Let us, confess our many failings and shortcomings, our imperfect sense of responsibility to Providence, and our disloyalty, if such there has been, to His commands. May you go forth, brethren, as trusting in Him, for you believe that your cause is just. If it were not just, if it were the cause of oppression or aggrandisement, may He Himself forbid that it should prosper; but if it be His will to use you in His service, to make you the instrument of His providence in the subjugation and pacification of the country which has flouted the majesty of the British Empire, if He has called you, and you have responded to His call, then His blessing will abide with you always. It is in this spirit that we bid you an honourable farewell. It may be that when you are severed by thousands of miles of ocean from the country of your birth or of your adoption, the memory of this service shall not wholly fade from your hearts. Here, in India, where the majesty of the Empire was most fiercely assailed and most successfully vindicated—here in this cathedral, where many monuments eloquently remind you of the courage, faith, and heroism of your race down to the memorial of those young Englishmen who laid their lives down for their country saying that they were not the last English—here, in the presence of the Power which controls the destinies of nations, we invoke the Divine blessing upon your arms. One last word, one inspiring motto, we will offer you. It is the watchword of our race: it is ‘Duty.’ ‘I thank God,’ said Nelson to Captain Blackwood, on the morning of Trafalgar, ‘for this great opportunity of doing my duty.’ ‘Whatever happens, Uxbridge,’ said the Duke of Wellington on the morning of Waterloo, ‘you and I will do our duty.’ That the thought of ‘duty,’ inspired and sanctified by Heaven, may dwell in your hearts is our prayer for you all—the highest prayer that man may offer for man. May the God of our fathers be with you always, and help you to be brave, generous, and merciful, and vouchsafe to you safety; and if it be His will may victory and peace restore you to those who love you so well at home or in India, and grant you in life or in death to prove yourselves worthy citizens of the Empire, faithful servants and fellow soldiers of Jesus Christ our Saviour.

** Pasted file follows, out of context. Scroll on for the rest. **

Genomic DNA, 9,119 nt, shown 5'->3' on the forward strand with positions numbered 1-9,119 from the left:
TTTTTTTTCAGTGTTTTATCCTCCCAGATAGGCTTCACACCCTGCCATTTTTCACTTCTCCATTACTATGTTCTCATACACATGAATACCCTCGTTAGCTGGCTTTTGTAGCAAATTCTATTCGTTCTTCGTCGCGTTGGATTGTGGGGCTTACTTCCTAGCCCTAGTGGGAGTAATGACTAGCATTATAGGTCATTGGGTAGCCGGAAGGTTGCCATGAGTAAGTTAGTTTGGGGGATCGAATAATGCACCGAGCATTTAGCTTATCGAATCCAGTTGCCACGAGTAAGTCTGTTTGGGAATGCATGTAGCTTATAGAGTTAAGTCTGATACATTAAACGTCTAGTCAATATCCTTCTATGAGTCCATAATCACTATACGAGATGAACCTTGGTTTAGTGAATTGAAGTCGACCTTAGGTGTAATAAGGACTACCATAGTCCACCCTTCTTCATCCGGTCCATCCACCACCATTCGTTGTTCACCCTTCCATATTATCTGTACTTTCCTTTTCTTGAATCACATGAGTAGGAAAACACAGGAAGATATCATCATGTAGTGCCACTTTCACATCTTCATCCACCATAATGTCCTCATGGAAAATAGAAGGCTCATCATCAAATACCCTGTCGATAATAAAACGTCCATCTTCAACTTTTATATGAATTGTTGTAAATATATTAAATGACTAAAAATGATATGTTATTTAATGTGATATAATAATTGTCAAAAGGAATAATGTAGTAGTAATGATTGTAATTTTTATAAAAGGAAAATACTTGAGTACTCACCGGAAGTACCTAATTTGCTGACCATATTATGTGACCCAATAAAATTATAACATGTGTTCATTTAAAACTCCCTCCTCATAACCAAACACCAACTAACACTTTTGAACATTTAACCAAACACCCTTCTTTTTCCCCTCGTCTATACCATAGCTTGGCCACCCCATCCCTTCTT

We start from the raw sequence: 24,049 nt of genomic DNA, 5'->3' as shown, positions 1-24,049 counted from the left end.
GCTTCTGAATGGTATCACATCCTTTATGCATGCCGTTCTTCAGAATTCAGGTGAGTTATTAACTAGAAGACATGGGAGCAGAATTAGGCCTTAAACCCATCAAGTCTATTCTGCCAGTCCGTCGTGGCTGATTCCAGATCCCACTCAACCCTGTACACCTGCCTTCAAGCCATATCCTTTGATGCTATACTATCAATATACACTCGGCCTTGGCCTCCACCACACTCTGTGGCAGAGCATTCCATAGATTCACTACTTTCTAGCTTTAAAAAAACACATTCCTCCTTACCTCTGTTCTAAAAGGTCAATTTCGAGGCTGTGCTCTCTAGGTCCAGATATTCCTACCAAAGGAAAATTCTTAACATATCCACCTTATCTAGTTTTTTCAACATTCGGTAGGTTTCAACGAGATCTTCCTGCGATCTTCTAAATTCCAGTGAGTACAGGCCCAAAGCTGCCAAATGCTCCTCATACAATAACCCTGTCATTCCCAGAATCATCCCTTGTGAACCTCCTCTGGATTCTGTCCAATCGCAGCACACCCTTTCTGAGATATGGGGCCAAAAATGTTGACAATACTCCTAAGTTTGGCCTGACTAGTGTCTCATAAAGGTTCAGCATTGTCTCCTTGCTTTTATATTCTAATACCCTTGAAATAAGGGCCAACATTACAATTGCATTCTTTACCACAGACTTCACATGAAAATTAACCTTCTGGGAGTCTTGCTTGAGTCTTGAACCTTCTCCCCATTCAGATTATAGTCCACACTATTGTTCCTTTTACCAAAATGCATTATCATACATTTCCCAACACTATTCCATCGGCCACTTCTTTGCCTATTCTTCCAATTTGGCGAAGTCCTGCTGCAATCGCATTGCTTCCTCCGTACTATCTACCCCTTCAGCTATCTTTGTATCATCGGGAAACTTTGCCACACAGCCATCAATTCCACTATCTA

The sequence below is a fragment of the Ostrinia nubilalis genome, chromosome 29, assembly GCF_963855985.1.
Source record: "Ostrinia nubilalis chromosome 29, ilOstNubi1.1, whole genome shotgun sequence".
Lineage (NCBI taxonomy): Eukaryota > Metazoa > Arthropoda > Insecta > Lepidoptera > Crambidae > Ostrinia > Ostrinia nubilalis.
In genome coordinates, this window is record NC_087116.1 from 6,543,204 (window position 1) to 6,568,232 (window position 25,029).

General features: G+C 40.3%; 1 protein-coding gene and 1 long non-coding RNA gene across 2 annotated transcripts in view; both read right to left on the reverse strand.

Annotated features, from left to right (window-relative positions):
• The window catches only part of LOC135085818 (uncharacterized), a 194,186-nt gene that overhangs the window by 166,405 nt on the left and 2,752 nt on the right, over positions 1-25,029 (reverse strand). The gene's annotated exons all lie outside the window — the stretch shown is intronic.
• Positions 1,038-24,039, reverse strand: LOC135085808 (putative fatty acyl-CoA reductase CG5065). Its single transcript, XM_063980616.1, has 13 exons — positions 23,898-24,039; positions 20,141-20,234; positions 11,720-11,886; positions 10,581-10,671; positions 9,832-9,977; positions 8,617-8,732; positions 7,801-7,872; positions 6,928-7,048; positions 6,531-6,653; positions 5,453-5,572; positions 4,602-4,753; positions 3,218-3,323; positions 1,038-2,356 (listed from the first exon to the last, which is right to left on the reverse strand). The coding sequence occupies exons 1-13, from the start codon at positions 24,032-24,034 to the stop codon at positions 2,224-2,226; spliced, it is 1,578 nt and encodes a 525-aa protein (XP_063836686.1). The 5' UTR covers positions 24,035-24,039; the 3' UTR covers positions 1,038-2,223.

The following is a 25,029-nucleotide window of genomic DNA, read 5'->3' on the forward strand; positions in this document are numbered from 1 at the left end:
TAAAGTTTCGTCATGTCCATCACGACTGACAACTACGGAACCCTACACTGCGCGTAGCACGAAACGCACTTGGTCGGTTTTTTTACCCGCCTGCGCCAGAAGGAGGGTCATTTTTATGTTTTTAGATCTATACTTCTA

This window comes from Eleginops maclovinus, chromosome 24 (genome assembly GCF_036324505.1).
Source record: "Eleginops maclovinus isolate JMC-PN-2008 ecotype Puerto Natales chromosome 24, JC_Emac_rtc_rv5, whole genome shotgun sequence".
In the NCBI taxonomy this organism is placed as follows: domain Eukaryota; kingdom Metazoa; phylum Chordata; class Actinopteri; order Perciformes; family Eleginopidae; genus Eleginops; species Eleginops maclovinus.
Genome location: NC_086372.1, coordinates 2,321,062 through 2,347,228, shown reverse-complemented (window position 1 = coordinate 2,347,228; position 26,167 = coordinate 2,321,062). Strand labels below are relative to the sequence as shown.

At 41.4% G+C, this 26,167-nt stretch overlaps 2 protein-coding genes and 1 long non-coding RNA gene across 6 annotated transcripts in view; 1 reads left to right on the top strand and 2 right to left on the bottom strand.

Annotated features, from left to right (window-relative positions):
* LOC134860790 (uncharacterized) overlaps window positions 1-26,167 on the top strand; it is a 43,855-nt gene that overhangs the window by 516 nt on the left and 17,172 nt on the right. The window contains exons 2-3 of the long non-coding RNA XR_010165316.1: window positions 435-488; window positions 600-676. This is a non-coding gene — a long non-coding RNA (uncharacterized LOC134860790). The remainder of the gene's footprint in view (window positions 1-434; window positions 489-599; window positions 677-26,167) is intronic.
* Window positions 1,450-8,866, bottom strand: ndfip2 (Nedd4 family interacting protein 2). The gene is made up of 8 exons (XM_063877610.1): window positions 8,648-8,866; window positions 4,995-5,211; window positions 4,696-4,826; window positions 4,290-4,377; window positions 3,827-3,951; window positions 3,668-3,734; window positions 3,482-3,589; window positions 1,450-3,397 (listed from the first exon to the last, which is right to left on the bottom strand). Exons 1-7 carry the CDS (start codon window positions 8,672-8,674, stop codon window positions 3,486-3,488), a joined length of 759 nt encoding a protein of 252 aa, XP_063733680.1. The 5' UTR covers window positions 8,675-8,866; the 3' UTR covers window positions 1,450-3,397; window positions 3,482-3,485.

The choir next sang
‘Soldiers of Christ, arise, And put your armour on,’
and this was followed by two special prayers. Then came the National Anthem, in the singing of which the whole congregation joined, and then the Recessional hymn, ‘For all the saints who from their labours rest.’ The service over, Lumsden’s Horse marched back to camp through roads that were thronged with enthusiastic spectators.
The next ten days were crowded with necessary preparations that left the men little leisure for enjoyment of social entertainments arranged in their honour, yet they found time for a pleasant gathering as spectators at an amateur performance in the Calcutta Theatre, and possibly for some tender leave-takings of which no note was made. They were not, at any rate, allowed to go away without many manifestations of good-will from all classes and abundant proofs of appreciation and care for their welfare by the Government of India. It has already been said that his Excellency Lord Curzon accepted readily the rank of Honorary Colonel of the corps, while both he and Lady Curzon took every possible opportunity of identifying themselves with a force in which they continued to show the liveliest personal interest throughout its career of active service. Sir William Lockhart, then Commander-in-Chief, was lying in Fort William, Calcutta, dangerously ill of the malady from which he died not long afterwards, and was therefore unable to see the corps, but he sent to Colonel Lumsden and the executive committee several messages of kindly encouragement. The contingent was inspected on its parade-ground by General Leach, C.B., commanding the troops in the Presidency District. Sir John Woodburn, Lieutenant-Governor of Bengal and Honorary Colonel of the Behar Light Horse, also paid an official visit to Colonel Lumsden and made a farewell speech to the corps on parade the Sunday before its first company embarked.